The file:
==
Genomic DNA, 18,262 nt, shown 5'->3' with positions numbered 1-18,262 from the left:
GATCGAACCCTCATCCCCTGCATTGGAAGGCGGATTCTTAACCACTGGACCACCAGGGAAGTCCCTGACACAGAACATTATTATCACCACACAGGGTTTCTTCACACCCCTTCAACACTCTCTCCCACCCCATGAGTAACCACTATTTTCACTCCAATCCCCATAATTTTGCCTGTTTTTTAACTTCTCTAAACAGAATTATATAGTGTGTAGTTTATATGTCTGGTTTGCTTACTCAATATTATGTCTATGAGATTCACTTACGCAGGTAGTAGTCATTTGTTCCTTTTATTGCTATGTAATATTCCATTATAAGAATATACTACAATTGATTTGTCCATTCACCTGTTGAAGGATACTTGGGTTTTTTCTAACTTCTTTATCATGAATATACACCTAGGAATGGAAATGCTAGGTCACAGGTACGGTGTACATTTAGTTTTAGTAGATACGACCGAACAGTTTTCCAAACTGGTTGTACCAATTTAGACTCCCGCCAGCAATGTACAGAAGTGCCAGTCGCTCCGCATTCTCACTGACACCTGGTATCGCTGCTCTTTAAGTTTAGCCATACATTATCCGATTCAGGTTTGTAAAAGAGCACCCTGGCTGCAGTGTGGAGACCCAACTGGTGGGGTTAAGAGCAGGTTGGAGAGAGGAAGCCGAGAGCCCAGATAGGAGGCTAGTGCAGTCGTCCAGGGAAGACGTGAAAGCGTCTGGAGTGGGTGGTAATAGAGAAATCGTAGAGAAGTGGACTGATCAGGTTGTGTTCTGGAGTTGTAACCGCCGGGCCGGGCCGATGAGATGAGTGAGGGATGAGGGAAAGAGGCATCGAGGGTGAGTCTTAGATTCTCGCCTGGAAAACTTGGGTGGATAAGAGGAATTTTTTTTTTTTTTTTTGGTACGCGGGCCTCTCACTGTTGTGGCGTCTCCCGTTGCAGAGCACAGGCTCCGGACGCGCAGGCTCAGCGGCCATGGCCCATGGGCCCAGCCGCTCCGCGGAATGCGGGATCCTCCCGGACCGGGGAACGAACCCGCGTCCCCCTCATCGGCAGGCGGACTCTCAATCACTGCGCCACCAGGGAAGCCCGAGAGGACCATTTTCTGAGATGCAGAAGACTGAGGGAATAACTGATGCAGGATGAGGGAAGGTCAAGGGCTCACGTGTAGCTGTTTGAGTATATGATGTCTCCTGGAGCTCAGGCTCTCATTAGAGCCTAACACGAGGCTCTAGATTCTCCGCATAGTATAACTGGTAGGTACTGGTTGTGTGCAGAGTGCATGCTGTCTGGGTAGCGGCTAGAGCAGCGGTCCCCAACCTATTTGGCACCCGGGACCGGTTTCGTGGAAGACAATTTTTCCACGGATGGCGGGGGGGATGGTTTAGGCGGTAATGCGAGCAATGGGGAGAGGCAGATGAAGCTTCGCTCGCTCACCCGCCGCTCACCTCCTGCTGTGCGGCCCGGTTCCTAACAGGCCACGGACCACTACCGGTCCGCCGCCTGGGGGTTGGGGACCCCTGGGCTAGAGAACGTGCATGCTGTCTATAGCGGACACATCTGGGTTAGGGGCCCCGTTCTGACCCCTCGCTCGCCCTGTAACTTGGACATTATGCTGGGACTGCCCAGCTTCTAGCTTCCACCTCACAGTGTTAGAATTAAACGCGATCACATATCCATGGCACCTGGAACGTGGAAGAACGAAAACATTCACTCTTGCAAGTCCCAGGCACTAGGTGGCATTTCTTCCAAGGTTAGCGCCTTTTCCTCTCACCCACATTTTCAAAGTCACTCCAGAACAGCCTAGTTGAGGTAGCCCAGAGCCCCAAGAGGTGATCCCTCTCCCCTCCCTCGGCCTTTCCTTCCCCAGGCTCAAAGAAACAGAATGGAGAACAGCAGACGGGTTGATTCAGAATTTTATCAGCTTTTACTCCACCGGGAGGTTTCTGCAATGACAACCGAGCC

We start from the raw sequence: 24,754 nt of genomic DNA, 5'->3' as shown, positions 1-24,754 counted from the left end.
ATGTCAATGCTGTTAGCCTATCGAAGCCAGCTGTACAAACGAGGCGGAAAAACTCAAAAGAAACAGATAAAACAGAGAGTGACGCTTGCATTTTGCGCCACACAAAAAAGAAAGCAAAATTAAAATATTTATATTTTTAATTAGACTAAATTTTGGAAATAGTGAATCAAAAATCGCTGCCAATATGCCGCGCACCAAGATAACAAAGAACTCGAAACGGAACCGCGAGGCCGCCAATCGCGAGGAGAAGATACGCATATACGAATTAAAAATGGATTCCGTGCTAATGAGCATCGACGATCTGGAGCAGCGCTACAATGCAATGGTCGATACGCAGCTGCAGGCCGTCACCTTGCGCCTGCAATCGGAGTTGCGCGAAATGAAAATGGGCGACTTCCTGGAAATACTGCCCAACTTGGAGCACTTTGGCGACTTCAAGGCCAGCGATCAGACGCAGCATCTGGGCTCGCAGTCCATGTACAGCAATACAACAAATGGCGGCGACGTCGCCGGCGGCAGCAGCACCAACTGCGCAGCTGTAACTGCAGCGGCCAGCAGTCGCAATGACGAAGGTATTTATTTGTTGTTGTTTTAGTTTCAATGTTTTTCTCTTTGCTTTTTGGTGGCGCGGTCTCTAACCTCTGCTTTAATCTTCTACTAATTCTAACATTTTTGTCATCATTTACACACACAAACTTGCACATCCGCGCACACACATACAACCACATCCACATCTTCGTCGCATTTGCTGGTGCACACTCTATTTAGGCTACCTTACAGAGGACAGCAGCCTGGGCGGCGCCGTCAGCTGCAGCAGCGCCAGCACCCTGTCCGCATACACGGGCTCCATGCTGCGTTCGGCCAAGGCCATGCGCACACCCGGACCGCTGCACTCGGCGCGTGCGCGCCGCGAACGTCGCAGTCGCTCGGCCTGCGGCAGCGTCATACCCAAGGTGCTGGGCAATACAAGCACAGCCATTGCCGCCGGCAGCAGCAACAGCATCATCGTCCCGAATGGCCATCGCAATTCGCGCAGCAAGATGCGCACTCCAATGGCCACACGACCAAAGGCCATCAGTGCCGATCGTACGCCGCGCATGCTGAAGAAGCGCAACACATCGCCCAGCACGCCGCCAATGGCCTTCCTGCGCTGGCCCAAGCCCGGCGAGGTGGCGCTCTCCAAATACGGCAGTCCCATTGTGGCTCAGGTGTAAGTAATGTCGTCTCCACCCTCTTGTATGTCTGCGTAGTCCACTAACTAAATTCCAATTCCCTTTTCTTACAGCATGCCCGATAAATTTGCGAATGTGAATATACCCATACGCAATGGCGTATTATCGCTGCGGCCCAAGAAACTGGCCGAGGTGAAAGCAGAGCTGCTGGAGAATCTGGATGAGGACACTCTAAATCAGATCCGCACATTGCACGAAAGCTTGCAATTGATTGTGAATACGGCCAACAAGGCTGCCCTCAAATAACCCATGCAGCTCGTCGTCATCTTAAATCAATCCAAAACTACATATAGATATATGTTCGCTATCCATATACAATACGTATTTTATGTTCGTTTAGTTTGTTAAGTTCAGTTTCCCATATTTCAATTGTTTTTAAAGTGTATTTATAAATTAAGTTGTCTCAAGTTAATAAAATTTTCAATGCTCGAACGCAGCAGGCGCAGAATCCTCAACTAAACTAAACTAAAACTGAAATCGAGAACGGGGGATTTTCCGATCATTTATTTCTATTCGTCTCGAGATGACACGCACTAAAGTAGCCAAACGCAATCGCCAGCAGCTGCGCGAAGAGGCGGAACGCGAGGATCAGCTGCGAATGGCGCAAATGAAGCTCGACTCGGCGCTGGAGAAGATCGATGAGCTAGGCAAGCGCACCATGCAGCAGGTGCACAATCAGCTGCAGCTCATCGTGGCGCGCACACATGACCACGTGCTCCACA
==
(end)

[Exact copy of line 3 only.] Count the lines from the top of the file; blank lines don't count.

We start from the raw sequence: 24,754 nt of genomic DNA, 5'->3' as shown, positions 1-24,754 counted from the left end.